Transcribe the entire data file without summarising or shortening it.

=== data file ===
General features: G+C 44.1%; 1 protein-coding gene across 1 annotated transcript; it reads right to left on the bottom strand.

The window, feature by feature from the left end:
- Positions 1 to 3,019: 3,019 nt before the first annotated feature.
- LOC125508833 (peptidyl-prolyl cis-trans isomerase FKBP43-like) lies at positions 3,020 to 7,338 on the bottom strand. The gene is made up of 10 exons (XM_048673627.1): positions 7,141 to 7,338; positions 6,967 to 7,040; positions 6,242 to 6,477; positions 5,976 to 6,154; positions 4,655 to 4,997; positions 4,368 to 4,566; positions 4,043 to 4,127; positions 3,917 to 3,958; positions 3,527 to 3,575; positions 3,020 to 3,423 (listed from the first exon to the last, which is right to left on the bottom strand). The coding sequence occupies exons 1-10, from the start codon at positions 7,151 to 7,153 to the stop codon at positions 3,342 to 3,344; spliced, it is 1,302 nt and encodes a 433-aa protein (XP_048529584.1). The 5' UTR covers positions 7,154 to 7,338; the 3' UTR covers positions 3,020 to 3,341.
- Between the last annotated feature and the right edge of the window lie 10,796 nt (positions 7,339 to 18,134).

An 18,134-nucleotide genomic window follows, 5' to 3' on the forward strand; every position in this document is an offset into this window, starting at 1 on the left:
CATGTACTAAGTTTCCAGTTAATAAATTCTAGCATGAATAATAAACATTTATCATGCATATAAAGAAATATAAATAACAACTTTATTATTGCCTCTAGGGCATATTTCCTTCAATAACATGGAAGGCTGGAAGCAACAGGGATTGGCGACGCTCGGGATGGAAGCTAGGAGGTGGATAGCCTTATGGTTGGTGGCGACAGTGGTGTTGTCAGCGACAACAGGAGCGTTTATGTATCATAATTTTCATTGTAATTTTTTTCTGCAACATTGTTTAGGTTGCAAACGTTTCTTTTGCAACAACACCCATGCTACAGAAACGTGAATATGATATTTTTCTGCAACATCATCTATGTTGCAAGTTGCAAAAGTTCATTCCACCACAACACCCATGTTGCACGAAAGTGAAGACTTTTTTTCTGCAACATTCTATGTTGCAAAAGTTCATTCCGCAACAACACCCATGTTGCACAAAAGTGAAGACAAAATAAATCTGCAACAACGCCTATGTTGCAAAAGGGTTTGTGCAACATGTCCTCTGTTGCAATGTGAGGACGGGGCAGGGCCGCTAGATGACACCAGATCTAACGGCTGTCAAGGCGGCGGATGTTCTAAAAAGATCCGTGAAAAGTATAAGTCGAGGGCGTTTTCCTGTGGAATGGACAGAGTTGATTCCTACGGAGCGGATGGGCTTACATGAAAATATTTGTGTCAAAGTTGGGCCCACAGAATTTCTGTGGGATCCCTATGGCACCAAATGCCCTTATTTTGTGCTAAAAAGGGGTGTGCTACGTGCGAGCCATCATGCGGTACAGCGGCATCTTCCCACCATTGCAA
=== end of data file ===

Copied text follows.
General features: G+C 44.1%; 1 protein-coding gene across 1 annotated transcript; it reads right to left on the bottom strand.

The window, feature by feature from the left end:
- Positions 1 to 3,019: 3,019 nt before the first annotated feature.
- LOC125508833 (peptidyl-prolyl cis-trans isomerase FKBP43-like) lies at positions 3,020 to 7,338 on the bottom strand. The gene is made up of 10 exons (XM_048673627.1): positions 7,141 to 7,338; positions 6,967 to 7,040; positions 6,242 to 6,477; positions 5,976 to 6,154; positions 4,655 to 4,997; positions 4,368 to 4,566; positions 4,043 to 4,127; positions 3,917 to 3,958; positions 3,527 to 3,575; positions 3,020 to 3,423 (listed from the first exon to the last, which is right to left on the bottom strand). The coding sequence occupies exons 1-10, from the start codon at positions 7,151 to 7,153 to the stop codon at positions 3,342 to 3,344; spliced, it is 1,302 nt and encodes a 433-aa protein (XP_048529584.1). The 5' UTR covers positions 7,154 to 7,338; the 3' UTR covers positions 3,020 to 3,341.
- Between the last annotated feature and the right edge of the window lie 10,796 nt (positions 7,339 to 18,134).

An 18,134-nucleotide genomic window follows, 5' to 3' on the forward strand; every position in this document is an offset into this window, starting at 1 on the left:
CATGTACTAAGTTTCCAGTTAATAAATTCTAGCATGAATAATAAACATTTATCATGCATATAAAGAAATATAAATAACAACTTTATTATTGCCTCTAGGGCATATTTCCTTCAATAACATGGAAGGCTGGAAGCAACAGGGATTGGCGACGCTCGGGATGGAAGCTAGGAGGTGGATAGCCTTATGGTTGGTGGCGACAGTGGTGTTGTCAGCGACAACAGGAGCGTTTATGTATCATAATTTTCATTGTAATTTTTTTCTGCAACATTGTTTAGGTTGCAAACGTTTCTTTTGCAACAACACCCATGCTACAGAAACGTGAATATGATATTTTTCTGCAACATCATCTATGTTGCAAGTTGCAAAAGTTCATTCCACCACAACACCCATGTTGCACGAAAGTGAAGACTTTTTTTCTGCAACATTCTATGTTGCAAAAGTTCATTCCGCAACAACACCCATGTTGCACAAAAGTGAAGACAAAATAAATCTGCAACAACGCCTATGTTGCAAAAGGGTTTGTGCAACATGTCCTCTGTTGCAATGTGAGGACGGGGCAGGGCCGCTAGATGACACCAGATCTAACGGCTGTCAAGGCGGCGGATGTTCTAAAAAGATCCGTGAAAAGTATAAGTCGAGGGCGTTTTCCTGTGGAATGGACAGAGTTGATTCCTACGGAGCGGATGGGCTTACATGAAAATATTTGTGTCAAAGTTGGGCCCACAGAATTTCTGTGGGATCCCTATGGCACCAAATGCCCTTATTTTGTGCTAAAAAGGGGTGTGCTACGTGCGAGCCATCATGCGGTACAGCGGCATCTTCCCACCATTGCAA